42. Antrel Rolle, S, New York Giants: The weekly #hottakes on his radio appearances are more consistent than his pass coverage.

43. Rolando McClain, LB, Dallas Cowboys: Does any team want to bet on lightning striking twice without any more drama? McClain probably has more value to the Cowboys than any other team.

44. Perrish Cox, CB, San Francisco 49ers: Something is in the water in San Francisco, where the 49ers have coached up a lot of cornerbacks to career years. Cox played like a Pro Bowl pick for much of last season.

45. Clint Boling, G, Cincinnati Bengals: True starting guards like Boling usually get paid big money on the open market.

46. Curtis Lofton, LB, New Orleans Saints: He's a league average starter who is known as a good leader in the locker room.

47. Jake Locker, QB, Tennessee Titans: Accuracy and durability are issues, but Locker has a higher ceiling than any of the other quarterback options in free agency. At best, he should compete to start.

48. Justin Forsett, RB, Baltimore Ravens: Don't expect a big contract after Forsett's big season, but he's a nice fit for any team running zone blocking.

49. Da'Norris Searcy, S, Buffalo Bills: With few quality safeties out there, Searcy looks like a smart value pickup.

50. Joe Barksdale, T, St. Louis Rams: You can plug him in to start at right tackle.

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51. Kenny Britt, WR, St. Louis Rams: The good: Britt established a career-high with 48 receptions last season. The bad: He topped 70 yards in just two games.

52. James Carpenter, OG, Seattle Seahawks: Too often a liability in pass protection, Carpenter hasn't lived up to his first-round draft pedigree.

Tier 4: Needs the right role


53. Justin Blalock, G, Atlanta Falcons: He has been a solid starter throughout his career, but is on the wrong side of 30. He'll have suitors.

54. Walter Thurmond, CB, New York Giants: Thurmond was a highly effective slot corner in 2013, but that is the only season in which he has stayed healthy.

55. Buster Skrine, CB, Cleveland Browns: Playing opposite Joe Haden, Skrine has been targeted more than any cornerback in the league over the past two years. At 5-foot-9 and 185 pounds, he might be viewed as an inside corner on the open market.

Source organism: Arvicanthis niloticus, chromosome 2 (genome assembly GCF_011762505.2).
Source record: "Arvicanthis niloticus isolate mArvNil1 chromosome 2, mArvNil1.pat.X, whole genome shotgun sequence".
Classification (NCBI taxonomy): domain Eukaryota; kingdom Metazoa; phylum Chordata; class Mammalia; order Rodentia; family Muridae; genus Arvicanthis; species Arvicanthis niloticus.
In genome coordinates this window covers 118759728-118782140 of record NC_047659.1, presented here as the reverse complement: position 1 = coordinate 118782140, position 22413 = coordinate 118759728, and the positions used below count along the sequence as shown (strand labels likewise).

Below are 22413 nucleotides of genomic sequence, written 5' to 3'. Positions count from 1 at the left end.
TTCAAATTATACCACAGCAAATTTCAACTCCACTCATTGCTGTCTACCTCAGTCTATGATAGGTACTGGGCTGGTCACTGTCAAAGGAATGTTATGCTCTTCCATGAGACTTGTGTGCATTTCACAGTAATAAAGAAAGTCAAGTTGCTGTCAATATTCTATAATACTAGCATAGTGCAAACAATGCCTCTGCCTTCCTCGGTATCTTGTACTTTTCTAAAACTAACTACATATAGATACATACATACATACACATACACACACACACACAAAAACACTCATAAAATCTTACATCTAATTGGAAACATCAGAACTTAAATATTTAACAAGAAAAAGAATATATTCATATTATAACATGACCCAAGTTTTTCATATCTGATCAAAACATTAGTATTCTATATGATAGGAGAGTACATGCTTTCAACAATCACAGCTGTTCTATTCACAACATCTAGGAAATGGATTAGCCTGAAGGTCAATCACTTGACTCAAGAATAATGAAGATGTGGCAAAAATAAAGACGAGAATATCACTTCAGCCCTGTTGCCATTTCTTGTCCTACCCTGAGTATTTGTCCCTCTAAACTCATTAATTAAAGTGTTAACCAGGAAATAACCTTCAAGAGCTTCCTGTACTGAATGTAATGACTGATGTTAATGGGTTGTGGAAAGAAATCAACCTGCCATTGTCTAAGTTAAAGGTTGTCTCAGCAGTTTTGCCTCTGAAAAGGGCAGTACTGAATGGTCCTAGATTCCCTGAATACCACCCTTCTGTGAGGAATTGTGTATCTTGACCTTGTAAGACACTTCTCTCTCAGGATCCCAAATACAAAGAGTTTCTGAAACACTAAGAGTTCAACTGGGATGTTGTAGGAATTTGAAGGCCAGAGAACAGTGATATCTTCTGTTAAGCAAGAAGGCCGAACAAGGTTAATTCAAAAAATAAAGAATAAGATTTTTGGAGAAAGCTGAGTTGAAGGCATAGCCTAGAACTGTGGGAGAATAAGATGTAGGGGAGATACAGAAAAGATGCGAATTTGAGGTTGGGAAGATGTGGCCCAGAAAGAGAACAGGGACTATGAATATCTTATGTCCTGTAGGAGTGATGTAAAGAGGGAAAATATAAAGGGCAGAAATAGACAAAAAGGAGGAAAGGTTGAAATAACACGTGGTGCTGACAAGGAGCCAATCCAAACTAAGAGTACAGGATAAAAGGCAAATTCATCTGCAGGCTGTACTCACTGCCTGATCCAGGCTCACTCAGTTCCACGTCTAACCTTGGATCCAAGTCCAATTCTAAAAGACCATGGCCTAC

56. Kendrick Lewis, S, Houston Texans: Lewis salvaged his value by emerging as one of the most consistent defensive backs in Houston after a subpar showing with the Chiefs in 2013.

57. Brian Hoyer, QB, Cleveland Browns: If the goal is to hold the fort for a raw rookie, teams could do a lot worse than Hoyer. If the goal is to contend for the playoffs with Hoyer under center, his limitations will be exposed -- just as they were down the stretch last season.

58. Mason Foster, LB, Tampa Bay Buccaneers: Foster didn't fit Lovie Smith's defense, but looked like a decent young starter in 2013. Perhaps he could join old friend Raheem Morris in Atlanta.

59. Dwight Freeney, LB/DE, San Diego Chargers: Freeney is strictly a situational pass rusher now, although he can still be effective.

60. Reggie Bush, RB, Detroit Lions: For the right price (one-year, $3.5 million), Bush can still help teams as a passing-down threat.

61. Bruce Carter, LB, Dallas Cowboys: Carter makes plenty of big plays, but he gives them up as well.

62. Cory Redding, DE, Indianapolis Colts: Aside from Vontae Davis, Redding was outplaying anyone on the Colts' defense in the playoffs last season.

63. Brooks Reed, LB, Houston Texans: Peter King once predicted Reed would win Defensive Player of the Year. That should be worth something.

64. Kendall Langford, DT, St. Louis Rams: Quality rotation defensive linemen are not easy to find. Langford was only cut because he was paid big money and was backing up Aaron Donald.

65. Jermaine Gresham, TE, Cincinnati Bengals: He's a below average starter and an above average backup.

66. Jarvis Jenkins, DE, Washington Redskins: Jenkins never made the leap as a second-round draft pick billed as the prototype 3-4 defensive end.

67. Mike Adams, S, Indianapolis Colts: Adams exceeded expectations as a late-period free-agent signing, solidifying the back end of the Colts' defense. Will there be much interest in a 34-year-old safety?

68. Akeem Ayers, LB, New England Patriots: Ayers played a key role for the Super Bowl champions after the 2-14 Titans couldn't find a spot for him.

69. Hakeem Nicks, WR, Indianapolis Colts: Nicks regained a semblance of his playmaking form down the stretch last season, but the Colts didn't think highly enough of him to bench an obviously struggling Reggie Wayne.

70. Karl Klug, DE, Tennessee Titans We see Klug as a situational pass rusher who could surprise with six to eight sacks in a 4-3 defense like Seattle's.

71. Tyvon Branch, S, Oakland Raiders: Branch was a quality starter in his prime, but severe lower-leg injuries have limited him to just five of 32 games over the past two years. We don't know how he will bounce back at age 28.